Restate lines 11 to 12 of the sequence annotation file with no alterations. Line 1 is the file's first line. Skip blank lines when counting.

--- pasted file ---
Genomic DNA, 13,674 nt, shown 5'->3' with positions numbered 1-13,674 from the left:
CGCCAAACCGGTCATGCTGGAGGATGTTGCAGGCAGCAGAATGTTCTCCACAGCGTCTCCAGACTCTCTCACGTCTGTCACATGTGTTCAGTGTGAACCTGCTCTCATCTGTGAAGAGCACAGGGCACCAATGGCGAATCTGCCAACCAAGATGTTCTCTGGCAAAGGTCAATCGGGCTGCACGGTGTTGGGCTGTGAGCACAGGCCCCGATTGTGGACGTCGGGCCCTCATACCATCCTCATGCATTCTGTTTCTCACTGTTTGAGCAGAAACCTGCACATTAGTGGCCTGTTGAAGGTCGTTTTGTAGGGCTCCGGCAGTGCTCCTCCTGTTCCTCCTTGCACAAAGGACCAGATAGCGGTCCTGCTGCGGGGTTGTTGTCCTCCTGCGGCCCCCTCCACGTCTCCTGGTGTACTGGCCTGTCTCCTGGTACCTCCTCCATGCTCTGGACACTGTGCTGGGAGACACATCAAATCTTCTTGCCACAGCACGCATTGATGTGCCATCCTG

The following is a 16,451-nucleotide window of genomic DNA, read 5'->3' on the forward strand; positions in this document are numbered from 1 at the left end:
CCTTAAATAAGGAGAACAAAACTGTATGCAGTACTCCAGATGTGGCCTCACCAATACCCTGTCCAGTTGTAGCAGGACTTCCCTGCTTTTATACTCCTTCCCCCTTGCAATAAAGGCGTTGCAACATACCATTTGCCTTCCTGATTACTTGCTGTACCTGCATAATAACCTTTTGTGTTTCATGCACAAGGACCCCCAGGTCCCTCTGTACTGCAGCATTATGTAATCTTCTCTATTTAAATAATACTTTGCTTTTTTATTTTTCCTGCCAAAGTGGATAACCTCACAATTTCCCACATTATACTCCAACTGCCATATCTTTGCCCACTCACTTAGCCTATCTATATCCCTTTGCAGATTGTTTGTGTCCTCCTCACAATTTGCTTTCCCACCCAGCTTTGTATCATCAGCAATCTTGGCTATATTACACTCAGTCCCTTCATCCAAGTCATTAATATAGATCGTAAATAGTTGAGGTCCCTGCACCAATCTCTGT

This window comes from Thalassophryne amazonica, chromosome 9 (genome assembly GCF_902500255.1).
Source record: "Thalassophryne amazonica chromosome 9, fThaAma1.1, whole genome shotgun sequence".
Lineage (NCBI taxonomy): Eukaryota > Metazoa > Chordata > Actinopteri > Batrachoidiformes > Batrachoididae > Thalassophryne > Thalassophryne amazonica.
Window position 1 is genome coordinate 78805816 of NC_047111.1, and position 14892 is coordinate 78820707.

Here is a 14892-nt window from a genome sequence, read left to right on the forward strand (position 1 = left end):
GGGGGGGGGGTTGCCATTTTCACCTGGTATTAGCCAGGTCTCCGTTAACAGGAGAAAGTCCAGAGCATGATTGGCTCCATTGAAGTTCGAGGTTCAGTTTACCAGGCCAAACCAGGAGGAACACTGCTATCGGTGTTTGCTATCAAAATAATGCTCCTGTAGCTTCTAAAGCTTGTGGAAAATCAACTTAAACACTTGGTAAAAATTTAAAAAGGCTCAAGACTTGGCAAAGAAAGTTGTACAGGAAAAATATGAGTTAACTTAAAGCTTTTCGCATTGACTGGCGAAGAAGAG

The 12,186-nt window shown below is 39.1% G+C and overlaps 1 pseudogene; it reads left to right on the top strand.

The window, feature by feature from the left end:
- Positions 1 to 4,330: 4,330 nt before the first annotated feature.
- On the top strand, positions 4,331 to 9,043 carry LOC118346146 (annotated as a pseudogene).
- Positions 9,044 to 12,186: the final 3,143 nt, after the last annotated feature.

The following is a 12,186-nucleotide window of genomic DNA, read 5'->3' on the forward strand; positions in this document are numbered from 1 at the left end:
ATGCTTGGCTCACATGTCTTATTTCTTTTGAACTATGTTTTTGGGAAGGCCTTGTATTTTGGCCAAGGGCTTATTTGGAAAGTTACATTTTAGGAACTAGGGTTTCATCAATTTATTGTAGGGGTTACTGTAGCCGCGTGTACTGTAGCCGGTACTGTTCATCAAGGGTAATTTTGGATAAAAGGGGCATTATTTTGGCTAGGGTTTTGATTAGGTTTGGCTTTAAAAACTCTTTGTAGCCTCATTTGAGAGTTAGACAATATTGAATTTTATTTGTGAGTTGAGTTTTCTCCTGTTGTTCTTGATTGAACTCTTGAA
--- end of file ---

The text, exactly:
The 12,186-nt window shown below is 39.1% G+C and overlaps 1 pseudogene; it reads left to right on the top strand.

The window, feature by feature from the left end: